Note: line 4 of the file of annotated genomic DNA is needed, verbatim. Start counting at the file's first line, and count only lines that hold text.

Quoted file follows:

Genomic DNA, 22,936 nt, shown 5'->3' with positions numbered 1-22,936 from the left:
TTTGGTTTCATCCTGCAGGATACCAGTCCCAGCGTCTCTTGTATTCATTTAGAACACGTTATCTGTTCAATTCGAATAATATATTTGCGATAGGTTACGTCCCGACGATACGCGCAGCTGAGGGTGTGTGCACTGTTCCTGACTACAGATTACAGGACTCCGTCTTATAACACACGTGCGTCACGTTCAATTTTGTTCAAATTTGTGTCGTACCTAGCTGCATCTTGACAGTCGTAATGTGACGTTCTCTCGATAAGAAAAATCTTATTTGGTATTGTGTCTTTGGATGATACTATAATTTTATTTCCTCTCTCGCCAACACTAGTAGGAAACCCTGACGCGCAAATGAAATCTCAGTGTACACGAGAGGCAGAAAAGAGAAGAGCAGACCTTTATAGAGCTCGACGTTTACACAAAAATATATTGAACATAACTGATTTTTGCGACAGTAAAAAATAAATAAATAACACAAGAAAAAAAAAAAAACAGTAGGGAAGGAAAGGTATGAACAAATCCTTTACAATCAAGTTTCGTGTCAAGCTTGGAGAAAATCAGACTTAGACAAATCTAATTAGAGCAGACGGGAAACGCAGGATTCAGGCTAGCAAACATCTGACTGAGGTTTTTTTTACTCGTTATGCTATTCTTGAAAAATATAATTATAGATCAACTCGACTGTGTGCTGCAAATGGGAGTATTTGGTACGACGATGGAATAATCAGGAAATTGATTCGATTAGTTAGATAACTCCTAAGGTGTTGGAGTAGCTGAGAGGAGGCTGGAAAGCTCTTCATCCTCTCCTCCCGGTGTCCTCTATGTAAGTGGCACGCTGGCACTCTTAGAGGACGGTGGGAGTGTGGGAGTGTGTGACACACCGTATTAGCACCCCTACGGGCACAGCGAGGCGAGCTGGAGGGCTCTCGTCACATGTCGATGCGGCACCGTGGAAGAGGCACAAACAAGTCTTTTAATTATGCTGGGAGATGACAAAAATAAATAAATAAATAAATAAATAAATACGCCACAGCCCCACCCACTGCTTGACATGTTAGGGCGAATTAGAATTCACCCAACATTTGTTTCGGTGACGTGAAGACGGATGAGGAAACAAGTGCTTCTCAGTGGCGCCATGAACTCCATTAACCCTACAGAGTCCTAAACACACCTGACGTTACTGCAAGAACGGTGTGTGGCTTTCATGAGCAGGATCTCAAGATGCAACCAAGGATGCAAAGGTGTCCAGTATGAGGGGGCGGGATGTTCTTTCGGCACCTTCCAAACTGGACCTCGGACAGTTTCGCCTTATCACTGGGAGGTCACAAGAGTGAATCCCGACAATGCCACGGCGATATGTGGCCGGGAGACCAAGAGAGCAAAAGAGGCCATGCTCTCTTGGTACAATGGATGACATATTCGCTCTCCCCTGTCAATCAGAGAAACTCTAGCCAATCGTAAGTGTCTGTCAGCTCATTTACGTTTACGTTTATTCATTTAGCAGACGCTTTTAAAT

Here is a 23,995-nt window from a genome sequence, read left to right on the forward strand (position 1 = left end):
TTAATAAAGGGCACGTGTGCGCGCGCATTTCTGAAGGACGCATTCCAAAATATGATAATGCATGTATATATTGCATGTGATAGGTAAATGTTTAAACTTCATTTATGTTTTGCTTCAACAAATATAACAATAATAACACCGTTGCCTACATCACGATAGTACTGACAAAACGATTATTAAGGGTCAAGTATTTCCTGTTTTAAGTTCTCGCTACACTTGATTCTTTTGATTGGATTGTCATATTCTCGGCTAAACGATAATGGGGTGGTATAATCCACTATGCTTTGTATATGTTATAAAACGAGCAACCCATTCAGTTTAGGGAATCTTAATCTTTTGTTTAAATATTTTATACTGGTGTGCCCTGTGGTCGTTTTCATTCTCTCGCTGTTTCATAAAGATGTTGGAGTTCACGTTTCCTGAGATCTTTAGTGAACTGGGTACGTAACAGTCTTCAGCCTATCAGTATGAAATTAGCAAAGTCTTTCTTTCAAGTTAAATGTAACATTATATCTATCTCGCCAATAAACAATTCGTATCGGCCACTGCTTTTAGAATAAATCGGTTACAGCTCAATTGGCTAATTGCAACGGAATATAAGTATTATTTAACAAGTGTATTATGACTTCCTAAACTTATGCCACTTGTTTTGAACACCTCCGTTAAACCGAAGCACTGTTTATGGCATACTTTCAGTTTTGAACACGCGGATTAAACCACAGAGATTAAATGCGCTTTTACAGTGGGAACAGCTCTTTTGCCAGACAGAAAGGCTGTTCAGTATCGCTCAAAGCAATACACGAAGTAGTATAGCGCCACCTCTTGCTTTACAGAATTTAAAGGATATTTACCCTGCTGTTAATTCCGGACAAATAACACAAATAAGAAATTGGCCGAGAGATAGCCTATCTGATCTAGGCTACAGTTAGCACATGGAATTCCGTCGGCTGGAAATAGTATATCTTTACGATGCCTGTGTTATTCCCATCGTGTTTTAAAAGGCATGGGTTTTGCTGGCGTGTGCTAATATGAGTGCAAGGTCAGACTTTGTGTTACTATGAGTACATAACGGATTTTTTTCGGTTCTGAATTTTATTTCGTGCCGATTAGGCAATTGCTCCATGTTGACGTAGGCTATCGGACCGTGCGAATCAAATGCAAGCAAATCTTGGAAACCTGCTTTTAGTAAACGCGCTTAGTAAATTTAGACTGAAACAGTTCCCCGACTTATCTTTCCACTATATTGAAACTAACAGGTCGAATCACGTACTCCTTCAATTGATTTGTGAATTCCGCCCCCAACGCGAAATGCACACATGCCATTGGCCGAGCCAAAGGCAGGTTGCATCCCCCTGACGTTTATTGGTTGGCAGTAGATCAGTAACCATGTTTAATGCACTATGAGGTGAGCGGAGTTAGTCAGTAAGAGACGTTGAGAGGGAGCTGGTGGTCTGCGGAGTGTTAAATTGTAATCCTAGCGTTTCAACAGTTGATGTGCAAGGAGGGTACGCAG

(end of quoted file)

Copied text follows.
TTAATAAAGGGCACGTGTGCGCGCGCATTTCTGAAGGACGCATTCCAAAATATGATAATGCATGTATATATTGCATGTGATAGGTAAATGTTTAAACTTCATTTATGTTTTGCTTCAACAAATATAACAATAATAACACCGTTGCCTACATCACGATAGTACTGACAAAACGATTATTAAGGGTCAAGTATTTCCTGTTTTAAGTTCTCGCTACACTTGATTCTTTTGATTGGATTGTCATATTCTCGGCTAAACGATAATGGGGTGGTATAATCCACTATGCTTTGTATATGTTATAAAACGAGCAACCCATTCAGTTTAGGGAATCTTAATCTTTTGTTTAAATATTTTATACTGGTGTGCCCTGTGGTCGTTTTCATTCTCTCGCTGTTTCATAAAGATGTTGGAGTTCACGTTTCCTGAGATCTTTAGTGAACTGGGTACGTAACAGTCTTCAGCCTATCAGTATGAAATTAGCAAAGTCTTTCTTTCAAGTTAAATGTAACATTATATCTATCTCGCCAATAAACAATTCGTATCGGCCACTGCTTTTAGAATAAATCGGTTACAGCTCAATTGGCTAATTGCAACGGAATATAAGTATTATTTAACAAGTGTATTATGACTTCCTAAACTTATGCCACTTGTTTTGAACACCTCCGTTAAACCGAAGCACTGTTTATGGCATACTTTCAGTTTTGAACACGCGGATTAAACCACAGAGATTAAATGCGCTTTTACAGTGGGAACAGCTCTTTTGCCAGACAGAAAGGCTGTTCAGTATCGCTCAAAGCAATACACGAAGTAGTATAGCGCCACCTCTTGCTTTACAGAATTTAAAGGATATTTACCCTGCTGTTAATTCCGGACAAATAACACAAATAAGAAATTGGCCGAGAGATAGCCTATCTGATCTAGGCTACAGTTAGCACATGGAATTCCGTCGGCTGGAAATAGTATATCTTTACGATGCCTGTGTTATTCCCATCGTGTTTTAAAAGGCATGGGTTTTGCTGGCGTGTGCTAATATGAGTGCAAGGTCAGACTTTGTGTTACTATGAGTACATAACGGATTTTTTTCGGTTCTGAATTTTATTTCGTGCCGATTAGGCAATTGCTCCATGTTGACGTAGGCTATCGGACCGTGCGAATCAAATGCAAGCAAATCTTGGAAACCTGCTTTTAGTAAACGCGCTTAGTAAATTTAGACTGAAACAGTTCCCCGACTTATCTTTCCACTATATTGAAACTAACAGGTCGAATCACGTACTCCTTCAATTGATTTGTGAATTCCGCCCCCAACGCGAAATGCACACATGCCATTGGCCGAGCCAAAGGCAGGTTGCATCCCCCTGACGTTTATTGGTTGGCAGTAGATCAGTAACCATGTTTAATGCACTATGAGGTGAGCGGAGTTAGTCAGTAAGAGACGTTGAGAGGGAGCTGGTGGTCTGCGGAGTGTTAAATTGTAATCCTAGCGTTTCAACAGTTGATGTGCAAGGAGGGTACGCAG